Three Major Appliances You Don’t Actually Need
Once upon a time I owned a dishwasher. It was brand new, it worked just as they should. Then one day I went to grab a dish from the cabinet and found there were none. I looked in the dishwasher, and saw that it was not filled all the way yet, so naturally I hadn’t run it. The obvious solution was to buy more dishes, so that I could have a full dishwasher AND clean dishes still in the cabinets. The obvious solution was a stupid solution (no offense).
What is a dishwasher? It’s a semi-clean dish holder. Everyone knows you have to at least rinse all the food off a dish before putting it in the dishwasher. Otherwise that dish goes back in the dishwasher a second time, (and maybe even a third before someone caves and actually soaks and scrubs last week’s dinner off by hand). A dishwasher is an excellent procrastinator, the perfect “out of sight, out of mind”. The dishwasher is more work. Sponge and rinse dish to remove any sign of food, place in dishwasher (or rearrange dishes already there to fit more), pour in soap, something for a “streak-free shine”, re-set all the settings after your toddler pushed the buttons all day long, wait several hours (washing), wait several hours more (drying), remove dishes, get surprise attack of water from that bowl that flipped upwards and have to change socks, use towel to mop up the tops of all the coffee mugs, finally put dishes away. Dishwashers are costly. Have you ever paid attention to how long a dishwasher runs? It’s HOURS! Of course you want the water scalding hot, and of course you want the heat dry to ironically speed things up. Then there’s all the “special” soap and rinse aids with the “poison if eaten” labels…oh more irony.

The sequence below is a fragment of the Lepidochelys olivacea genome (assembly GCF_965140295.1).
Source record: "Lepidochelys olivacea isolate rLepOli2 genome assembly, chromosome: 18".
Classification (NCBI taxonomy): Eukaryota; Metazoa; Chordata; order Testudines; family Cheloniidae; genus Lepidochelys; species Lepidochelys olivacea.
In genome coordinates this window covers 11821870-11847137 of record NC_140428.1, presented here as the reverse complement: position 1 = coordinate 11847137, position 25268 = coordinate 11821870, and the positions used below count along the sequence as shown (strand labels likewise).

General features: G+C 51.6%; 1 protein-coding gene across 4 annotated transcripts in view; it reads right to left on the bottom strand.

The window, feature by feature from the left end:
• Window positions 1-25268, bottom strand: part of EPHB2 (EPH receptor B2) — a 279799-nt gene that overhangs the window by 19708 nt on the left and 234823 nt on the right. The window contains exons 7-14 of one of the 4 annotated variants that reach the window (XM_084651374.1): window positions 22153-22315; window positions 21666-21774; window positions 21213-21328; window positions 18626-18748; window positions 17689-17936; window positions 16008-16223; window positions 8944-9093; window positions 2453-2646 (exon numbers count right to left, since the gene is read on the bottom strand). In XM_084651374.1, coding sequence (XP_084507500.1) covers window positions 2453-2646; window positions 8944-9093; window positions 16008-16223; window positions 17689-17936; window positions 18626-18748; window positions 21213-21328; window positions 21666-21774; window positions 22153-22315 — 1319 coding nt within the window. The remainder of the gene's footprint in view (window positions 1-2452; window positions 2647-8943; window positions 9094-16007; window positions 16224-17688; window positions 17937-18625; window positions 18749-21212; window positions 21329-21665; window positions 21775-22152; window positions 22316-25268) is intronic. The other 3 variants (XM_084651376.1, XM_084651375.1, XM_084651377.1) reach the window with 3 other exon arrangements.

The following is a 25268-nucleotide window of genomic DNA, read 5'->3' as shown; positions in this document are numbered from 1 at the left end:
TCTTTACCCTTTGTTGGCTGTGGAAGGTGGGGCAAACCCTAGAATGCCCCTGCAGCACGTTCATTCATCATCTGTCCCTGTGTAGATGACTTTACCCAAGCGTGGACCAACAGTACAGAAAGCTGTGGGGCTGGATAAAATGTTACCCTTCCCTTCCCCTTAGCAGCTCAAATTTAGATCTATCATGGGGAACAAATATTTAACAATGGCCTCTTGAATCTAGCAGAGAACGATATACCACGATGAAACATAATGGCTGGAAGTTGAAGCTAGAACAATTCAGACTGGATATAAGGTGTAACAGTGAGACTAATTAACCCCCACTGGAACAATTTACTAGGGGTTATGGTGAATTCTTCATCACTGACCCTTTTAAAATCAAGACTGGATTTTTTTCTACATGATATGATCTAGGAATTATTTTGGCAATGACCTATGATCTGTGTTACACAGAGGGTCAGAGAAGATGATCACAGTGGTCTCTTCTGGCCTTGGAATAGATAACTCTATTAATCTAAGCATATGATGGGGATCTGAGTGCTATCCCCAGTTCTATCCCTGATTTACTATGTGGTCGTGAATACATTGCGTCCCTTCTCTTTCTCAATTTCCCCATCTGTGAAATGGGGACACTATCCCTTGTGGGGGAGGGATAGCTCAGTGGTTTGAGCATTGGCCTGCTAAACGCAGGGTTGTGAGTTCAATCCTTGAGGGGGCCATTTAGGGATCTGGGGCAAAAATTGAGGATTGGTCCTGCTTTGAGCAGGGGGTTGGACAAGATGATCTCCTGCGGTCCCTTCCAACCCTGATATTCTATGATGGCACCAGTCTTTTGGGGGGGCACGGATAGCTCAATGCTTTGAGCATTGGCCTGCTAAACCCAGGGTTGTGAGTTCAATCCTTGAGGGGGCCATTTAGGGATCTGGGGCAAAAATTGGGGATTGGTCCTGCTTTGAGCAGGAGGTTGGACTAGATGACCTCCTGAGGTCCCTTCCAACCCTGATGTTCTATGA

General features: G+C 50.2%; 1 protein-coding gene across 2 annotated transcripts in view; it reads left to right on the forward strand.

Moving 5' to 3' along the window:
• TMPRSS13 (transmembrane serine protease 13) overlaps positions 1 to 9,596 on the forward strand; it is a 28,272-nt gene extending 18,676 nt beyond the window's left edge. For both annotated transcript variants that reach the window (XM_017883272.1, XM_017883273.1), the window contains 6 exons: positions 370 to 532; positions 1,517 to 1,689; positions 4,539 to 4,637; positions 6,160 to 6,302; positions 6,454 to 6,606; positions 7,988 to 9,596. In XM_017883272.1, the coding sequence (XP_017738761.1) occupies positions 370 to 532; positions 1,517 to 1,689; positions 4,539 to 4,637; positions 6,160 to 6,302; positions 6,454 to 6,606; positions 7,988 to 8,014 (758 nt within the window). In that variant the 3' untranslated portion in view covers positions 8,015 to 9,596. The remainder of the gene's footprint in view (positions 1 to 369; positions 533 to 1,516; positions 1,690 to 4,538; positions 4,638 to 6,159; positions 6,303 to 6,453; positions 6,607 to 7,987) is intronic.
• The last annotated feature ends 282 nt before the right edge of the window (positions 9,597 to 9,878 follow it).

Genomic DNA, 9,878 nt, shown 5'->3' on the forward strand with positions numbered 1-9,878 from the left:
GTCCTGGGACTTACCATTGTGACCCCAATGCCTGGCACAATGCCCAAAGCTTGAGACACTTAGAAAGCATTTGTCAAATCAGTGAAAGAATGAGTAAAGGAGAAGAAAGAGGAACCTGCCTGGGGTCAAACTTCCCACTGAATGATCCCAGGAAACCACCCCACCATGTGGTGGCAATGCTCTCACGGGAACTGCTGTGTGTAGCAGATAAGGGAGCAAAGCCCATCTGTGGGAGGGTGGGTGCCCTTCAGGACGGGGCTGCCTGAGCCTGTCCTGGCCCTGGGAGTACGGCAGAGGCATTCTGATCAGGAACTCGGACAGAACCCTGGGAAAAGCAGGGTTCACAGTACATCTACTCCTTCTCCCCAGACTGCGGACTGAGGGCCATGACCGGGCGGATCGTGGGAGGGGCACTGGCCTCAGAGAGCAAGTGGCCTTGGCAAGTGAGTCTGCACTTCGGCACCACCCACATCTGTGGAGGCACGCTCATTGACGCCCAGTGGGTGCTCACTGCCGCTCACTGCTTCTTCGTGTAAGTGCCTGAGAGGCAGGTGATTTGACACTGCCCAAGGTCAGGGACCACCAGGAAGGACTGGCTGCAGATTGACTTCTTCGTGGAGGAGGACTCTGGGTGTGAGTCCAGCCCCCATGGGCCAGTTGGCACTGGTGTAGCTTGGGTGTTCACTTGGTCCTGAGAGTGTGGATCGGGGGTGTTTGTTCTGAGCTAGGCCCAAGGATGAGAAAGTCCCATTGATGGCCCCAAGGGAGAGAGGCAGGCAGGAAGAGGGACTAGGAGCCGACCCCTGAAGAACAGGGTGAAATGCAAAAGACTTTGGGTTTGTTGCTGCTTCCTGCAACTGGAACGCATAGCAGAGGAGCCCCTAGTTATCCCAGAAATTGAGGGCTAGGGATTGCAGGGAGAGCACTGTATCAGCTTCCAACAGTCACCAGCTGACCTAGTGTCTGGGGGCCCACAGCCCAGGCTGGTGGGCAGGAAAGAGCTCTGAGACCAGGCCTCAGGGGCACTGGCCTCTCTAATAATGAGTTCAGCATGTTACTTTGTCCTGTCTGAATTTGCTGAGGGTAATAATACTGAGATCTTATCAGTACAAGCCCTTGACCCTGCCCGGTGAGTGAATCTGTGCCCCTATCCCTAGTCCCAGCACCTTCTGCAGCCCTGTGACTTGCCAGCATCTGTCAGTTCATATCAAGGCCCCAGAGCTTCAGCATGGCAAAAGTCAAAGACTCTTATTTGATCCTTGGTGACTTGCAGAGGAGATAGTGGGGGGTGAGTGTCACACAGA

So now, life without a dishwasher? Only have as many dishes as you would use at one time. One time being Christmas when the most people would ever be in your house all demanding the exact same type of plate. Wash dishes as you use them. You can still occasionally enable the procrastinator in you by allowing some to “soak” in the sink, or “dry themselves” on the drying rack. The process is easier. Apply soap to sponge, wash dish, place dish on drying rack, wait several hours, or just dry by hand with a towel, put dishes away.
Once upon a time I had a microwave. It was brand new, and worked like some sort of magic. I never wanted to know how or why the magic worked, and while I’ll research fluoride all day long, I didn’t even want to know if it was bad. Still don’t. I no longer have a microwave because I am stubborn, and because my new house is too small. Counter and cabinet space are valuable commodities, and microwaves are big. I thought it was impossible to live without a microwave. I assumed they existed since the dawn of time.